Since its creation in 1974,
the U.S. Nuclear Regulatory Commission (NRC) has been a principal sponsor
of research to advance nuclear technologies. Because ORNL has been a leading
participant in the performance of NRC research, we have been better able
to maintain our role as a nuclear laboratory, especially over the past
15 years. "We are still doing important nuclear safety work for the NRC,"
says Claud Pugh, head of NRC programs at ORNL.
For example, in 1998 ORNL investigated whether electric utility industry
restructuring would increase the risk of loss of off-site power (LOOP)
to nuclear power plants. Risk analyses have shown that LOOP events lead
to increased risk of reactor fuel core damage in the event of an accident.
An ORNL teamóB. J. Kirby of the Engineering Division and A. Bruce Poole
and John D. Kueck, both of the Engineering Technology Divisionófound
significant differences in the way restructuring is being carried out
during their visits to 17 nuclear plants in 10 regions.
Historically, the electric power industry in the United States has
been dominated by utilities that control the generation, transmission,
and distribution of electricity in their service areas. With restructuring,
power suppliers will compete for customers located anywhere on the national
transmission grid, and regional grid control will be the responsibility
of independent system operators (ISOs).
"It is uncertain how the ISOs will maintain reliability of the grid,
and specifically, the reliability of the circuits that provide power
to nuclear power plants," Kueck says. "The nuclear industry and NRC
need to better understand the synergism among power plants within a
given region." They also must understand how distribution of responsibilities
and increased competition for the most economical power (often obtained
from outside an ISO's geographic area) can affect the potential for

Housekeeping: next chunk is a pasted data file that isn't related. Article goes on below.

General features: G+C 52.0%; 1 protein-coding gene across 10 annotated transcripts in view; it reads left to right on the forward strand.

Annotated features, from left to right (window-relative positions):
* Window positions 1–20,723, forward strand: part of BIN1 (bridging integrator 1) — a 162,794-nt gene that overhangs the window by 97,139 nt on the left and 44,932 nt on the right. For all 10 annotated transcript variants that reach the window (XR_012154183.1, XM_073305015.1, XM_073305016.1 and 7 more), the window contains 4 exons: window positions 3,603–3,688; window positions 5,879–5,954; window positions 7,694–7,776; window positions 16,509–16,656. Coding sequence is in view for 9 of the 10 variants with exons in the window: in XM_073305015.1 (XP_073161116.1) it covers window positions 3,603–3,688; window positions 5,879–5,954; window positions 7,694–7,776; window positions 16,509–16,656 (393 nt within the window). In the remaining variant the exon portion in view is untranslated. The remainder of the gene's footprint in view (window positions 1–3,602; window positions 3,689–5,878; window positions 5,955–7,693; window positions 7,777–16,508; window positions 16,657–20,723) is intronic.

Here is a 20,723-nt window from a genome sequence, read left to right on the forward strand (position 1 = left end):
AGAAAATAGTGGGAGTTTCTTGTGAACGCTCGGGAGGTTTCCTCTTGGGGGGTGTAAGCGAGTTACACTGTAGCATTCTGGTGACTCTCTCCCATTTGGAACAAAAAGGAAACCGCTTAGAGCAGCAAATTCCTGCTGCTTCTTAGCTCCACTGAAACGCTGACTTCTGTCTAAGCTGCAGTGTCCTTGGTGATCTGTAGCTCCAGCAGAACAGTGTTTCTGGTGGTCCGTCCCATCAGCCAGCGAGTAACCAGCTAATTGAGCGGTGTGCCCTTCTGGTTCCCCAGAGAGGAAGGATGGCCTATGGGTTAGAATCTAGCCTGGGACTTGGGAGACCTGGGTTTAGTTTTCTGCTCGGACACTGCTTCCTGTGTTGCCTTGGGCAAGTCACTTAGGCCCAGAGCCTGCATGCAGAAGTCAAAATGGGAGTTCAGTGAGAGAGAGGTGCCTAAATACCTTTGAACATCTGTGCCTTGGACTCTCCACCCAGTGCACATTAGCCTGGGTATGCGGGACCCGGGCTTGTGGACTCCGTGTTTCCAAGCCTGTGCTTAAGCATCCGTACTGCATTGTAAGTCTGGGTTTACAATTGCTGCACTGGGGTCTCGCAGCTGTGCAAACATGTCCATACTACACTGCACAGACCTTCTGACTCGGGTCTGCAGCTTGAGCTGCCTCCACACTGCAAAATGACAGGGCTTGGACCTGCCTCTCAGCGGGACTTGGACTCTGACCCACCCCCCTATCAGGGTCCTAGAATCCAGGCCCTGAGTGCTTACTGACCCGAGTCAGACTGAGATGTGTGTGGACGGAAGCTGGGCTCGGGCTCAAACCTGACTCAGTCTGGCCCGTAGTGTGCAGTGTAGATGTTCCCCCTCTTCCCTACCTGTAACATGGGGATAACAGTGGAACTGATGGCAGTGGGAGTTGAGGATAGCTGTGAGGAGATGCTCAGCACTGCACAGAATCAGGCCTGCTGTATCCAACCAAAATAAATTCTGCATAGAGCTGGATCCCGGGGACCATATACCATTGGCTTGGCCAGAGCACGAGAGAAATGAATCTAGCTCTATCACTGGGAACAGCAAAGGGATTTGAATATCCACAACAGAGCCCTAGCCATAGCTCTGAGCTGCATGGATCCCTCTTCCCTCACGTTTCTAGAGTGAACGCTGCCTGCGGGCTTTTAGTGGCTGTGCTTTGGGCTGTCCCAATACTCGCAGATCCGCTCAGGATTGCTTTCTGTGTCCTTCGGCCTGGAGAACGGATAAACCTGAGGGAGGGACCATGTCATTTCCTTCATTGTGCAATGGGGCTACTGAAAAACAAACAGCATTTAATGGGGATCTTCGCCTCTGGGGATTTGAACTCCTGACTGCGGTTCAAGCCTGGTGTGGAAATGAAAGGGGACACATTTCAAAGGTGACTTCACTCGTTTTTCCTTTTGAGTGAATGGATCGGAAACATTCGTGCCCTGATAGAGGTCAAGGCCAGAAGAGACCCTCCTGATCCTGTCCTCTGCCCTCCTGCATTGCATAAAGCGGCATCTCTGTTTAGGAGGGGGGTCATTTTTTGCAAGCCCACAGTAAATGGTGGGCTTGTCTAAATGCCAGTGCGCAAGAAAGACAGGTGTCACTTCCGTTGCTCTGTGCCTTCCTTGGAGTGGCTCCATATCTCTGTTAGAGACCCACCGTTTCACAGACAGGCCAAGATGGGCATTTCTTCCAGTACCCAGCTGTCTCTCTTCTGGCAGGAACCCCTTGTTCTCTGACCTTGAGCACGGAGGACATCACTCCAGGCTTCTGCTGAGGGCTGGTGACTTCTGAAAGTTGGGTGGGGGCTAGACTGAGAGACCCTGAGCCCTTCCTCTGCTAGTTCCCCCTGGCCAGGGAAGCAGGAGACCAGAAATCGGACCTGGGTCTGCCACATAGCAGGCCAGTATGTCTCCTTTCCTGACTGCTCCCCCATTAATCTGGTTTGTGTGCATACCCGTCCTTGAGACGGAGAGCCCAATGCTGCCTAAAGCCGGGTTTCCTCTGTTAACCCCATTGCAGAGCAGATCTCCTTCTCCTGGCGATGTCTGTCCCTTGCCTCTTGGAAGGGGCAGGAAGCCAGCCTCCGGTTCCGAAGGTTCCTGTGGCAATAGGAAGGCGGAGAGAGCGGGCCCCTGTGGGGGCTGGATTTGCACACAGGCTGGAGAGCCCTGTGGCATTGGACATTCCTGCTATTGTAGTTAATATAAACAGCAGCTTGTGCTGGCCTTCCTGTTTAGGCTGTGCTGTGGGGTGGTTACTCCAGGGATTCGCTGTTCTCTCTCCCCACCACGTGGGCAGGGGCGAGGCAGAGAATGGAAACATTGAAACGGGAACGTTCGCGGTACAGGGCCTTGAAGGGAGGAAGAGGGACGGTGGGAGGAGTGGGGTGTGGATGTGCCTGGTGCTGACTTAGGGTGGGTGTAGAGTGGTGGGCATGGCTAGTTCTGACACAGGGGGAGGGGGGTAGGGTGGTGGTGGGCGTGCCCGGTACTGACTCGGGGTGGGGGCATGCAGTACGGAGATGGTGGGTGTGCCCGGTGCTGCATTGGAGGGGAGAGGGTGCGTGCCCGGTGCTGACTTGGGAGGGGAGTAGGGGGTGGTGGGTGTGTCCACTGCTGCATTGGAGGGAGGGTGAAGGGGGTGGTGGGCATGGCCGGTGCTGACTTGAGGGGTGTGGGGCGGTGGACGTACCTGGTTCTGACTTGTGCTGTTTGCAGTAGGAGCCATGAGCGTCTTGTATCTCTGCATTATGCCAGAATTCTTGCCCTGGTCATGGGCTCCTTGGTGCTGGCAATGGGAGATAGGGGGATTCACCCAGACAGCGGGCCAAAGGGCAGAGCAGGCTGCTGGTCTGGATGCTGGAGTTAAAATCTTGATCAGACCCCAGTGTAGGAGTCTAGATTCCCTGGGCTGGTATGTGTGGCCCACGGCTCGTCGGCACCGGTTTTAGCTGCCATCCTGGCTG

LOOP events. To get better answers, probabilistic risk assessments may
In the Heavy-Section Steel Irradiation Program, Randy Nanstad, Shafik
Iskander, Don McCabe, and Mikhail Sokolov, all of ORNL's Metals and
Ceramics Division, have been developing data to account conservatively
for irradiation embrittlement of reactor pressure vessel steels. Neutrons
from reactor fuel cores cause the ferritic steels in reactor pressure
vessels to become a little brittle, but they normally don't develop
cracks from the high temperatures and water pressures typical of reactor
operation. To determine how resistant these embrittled vessel steels
are to fracture, the researchers, including ETD's John Merkle, have
developed a new experimental fracture mechanics method that requires
fewer experiments than were needed before for each steel examined.
"The method helps the reactor operator and the NRC determine whether
the embrittled steel is sufficiently resistant to fracture to ensure
that the continued operation of the vessel is safe," Nanstad says.
This "master curve" concept has been accepted as an American Society
for Testing and Materials standard. Other countries are considering
using the concept in their commercial nuclear power programs. This accomplishment
is one of many reasons why ORNL has long been the NRC's lead laboratory
for nuclear pressure vessel technology.